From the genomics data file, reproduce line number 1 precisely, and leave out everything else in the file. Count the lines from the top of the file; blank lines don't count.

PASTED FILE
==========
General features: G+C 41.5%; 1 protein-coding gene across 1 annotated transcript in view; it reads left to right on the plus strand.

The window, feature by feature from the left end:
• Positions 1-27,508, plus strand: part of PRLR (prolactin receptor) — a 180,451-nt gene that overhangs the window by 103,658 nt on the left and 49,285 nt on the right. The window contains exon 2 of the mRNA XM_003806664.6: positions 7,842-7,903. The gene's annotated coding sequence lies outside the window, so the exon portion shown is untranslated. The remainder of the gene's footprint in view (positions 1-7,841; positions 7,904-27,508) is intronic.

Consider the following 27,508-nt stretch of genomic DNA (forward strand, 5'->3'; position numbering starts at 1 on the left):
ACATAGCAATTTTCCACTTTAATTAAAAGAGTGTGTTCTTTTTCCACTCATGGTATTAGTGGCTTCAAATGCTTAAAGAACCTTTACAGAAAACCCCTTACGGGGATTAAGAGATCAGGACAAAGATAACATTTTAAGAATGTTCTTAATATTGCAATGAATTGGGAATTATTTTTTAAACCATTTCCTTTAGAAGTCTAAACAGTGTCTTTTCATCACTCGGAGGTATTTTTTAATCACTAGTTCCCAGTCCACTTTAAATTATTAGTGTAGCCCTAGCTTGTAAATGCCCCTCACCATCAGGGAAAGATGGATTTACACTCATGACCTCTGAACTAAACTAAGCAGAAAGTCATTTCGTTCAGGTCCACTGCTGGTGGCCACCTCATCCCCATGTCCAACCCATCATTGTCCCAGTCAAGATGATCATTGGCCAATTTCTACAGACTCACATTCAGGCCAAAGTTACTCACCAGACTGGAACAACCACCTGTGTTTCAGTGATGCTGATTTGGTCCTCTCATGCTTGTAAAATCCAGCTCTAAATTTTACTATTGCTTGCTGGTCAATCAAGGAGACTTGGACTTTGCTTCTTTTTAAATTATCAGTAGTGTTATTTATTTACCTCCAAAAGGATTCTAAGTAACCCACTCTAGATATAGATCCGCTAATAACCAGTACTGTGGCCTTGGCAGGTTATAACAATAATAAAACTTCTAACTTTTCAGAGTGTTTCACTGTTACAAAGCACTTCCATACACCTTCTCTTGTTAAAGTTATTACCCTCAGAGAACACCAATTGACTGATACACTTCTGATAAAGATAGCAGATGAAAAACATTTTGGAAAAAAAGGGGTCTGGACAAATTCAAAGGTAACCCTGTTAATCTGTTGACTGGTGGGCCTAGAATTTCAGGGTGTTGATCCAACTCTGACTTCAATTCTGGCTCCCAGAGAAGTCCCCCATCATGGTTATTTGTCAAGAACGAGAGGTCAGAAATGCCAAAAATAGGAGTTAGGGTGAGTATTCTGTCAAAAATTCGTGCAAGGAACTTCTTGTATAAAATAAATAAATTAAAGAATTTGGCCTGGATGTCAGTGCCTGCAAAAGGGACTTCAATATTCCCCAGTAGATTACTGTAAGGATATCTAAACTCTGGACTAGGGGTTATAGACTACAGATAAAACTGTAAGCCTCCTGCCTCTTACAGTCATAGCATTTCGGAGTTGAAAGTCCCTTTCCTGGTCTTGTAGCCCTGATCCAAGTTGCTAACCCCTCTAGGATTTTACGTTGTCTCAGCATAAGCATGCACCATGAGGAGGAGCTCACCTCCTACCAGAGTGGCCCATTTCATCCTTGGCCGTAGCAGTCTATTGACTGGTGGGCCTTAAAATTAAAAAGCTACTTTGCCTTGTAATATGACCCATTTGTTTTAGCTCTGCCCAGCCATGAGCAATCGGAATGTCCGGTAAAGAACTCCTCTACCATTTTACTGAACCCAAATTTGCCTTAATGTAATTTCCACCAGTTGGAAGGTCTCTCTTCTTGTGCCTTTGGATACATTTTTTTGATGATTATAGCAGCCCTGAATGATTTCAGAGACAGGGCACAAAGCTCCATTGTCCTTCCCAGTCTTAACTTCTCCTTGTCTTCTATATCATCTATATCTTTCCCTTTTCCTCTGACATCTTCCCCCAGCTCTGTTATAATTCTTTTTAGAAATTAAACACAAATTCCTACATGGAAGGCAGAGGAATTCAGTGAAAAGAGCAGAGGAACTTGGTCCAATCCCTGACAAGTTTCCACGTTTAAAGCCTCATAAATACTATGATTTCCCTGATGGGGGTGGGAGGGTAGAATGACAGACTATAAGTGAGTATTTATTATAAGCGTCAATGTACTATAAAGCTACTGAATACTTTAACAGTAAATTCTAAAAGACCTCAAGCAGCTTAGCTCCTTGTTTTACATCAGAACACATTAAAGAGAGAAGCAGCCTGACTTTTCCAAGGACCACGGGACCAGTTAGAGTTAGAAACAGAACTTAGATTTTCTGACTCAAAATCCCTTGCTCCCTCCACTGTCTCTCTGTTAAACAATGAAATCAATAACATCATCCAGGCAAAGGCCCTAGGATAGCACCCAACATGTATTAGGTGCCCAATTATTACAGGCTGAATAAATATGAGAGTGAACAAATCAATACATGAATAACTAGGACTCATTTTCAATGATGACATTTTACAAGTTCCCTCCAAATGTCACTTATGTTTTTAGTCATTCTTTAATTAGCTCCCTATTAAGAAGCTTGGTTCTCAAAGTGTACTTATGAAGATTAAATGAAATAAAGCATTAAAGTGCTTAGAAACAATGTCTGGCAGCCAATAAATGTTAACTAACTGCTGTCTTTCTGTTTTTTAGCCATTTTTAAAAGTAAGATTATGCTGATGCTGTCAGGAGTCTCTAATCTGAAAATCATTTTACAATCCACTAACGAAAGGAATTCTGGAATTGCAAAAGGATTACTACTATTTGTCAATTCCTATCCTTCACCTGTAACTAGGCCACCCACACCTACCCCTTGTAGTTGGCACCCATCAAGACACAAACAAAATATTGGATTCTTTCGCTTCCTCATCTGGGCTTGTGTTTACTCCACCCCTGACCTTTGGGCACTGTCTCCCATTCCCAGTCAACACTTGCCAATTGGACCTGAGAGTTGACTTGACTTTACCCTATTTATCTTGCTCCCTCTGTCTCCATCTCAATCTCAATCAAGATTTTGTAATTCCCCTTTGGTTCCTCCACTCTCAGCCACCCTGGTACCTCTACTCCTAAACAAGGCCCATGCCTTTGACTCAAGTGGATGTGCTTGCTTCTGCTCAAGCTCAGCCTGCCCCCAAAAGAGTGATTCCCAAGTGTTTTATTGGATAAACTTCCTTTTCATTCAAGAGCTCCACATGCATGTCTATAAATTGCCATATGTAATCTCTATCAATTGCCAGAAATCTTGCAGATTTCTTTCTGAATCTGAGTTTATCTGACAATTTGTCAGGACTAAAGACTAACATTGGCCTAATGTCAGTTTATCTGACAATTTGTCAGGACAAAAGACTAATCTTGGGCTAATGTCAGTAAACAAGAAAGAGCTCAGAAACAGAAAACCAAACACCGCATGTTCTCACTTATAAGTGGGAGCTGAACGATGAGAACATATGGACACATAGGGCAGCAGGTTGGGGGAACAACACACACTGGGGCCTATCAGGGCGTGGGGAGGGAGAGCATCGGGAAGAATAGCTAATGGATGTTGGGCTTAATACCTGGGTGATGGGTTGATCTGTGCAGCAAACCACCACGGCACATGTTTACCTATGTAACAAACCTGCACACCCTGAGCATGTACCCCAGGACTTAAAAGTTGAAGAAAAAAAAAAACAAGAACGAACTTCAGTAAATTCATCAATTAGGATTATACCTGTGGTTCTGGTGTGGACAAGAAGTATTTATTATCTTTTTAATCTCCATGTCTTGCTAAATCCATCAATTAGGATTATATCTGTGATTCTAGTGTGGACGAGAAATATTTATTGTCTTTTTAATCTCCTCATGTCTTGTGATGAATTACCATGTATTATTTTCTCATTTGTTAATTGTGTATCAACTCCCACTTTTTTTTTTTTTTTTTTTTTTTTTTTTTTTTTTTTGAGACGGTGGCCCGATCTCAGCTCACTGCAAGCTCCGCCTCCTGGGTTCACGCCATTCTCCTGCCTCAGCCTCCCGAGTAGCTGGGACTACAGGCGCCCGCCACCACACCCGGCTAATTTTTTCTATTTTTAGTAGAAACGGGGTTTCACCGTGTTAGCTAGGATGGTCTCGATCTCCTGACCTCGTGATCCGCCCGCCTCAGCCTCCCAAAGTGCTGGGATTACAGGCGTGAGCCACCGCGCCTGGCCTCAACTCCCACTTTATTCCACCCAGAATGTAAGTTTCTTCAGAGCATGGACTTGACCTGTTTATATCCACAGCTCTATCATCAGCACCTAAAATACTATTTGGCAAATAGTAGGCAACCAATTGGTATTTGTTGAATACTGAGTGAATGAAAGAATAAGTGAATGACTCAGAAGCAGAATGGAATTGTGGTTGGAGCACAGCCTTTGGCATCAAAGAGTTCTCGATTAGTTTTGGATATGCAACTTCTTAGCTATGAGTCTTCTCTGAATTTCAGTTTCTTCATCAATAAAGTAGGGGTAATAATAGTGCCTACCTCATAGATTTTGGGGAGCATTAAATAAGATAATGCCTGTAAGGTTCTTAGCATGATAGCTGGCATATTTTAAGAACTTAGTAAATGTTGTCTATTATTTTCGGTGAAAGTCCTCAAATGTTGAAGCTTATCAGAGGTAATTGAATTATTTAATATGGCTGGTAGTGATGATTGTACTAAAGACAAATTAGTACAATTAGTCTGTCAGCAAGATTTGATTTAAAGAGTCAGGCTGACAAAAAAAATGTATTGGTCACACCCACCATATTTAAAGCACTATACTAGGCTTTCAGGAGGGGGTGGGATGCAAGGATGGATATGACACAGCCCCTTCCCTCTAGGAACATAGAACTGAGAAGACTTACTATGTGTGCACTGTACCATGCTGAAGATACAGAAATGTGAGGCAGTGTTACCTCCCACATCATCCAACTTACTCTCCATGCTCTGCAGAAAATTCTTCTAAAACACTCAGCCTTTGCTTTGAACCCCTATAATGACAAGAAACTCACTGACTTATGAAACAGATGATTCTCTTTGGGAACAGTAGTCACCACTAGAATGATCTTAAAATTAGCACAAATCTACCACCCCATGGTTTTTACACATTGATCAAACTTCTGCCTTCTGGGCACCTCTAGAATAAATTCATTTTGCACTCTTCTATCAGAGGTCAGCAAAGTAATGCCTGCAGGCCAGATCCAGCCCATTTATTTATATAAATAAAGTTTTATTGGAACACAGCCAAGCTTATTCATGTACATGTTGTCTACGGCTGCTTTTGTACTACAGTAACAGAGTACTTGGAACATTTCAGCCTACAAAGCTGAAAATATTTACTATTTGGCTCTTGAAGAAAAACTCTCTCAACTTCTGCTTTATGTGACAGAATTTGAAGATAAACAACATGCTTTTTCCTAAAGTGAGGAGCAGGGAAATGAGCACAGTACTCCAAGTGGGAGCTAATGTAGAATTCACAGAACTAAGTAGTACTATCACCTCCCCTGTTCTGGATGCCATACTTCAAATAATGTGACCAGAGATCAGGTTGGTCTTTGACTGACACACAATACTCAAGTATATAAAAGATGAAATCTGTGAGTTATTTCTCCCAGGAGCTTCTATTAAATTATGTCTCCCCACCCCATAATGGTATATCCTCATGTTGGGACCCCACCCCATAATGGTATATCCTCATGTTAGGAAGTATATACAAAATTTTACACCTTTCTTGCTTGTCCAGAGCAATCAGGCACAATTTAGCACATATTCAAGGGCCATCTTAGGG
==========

General features: G+C 41.5%; 1 protein-coding gene across 1 annotated transcript in view; it reads left to right on the plus strand.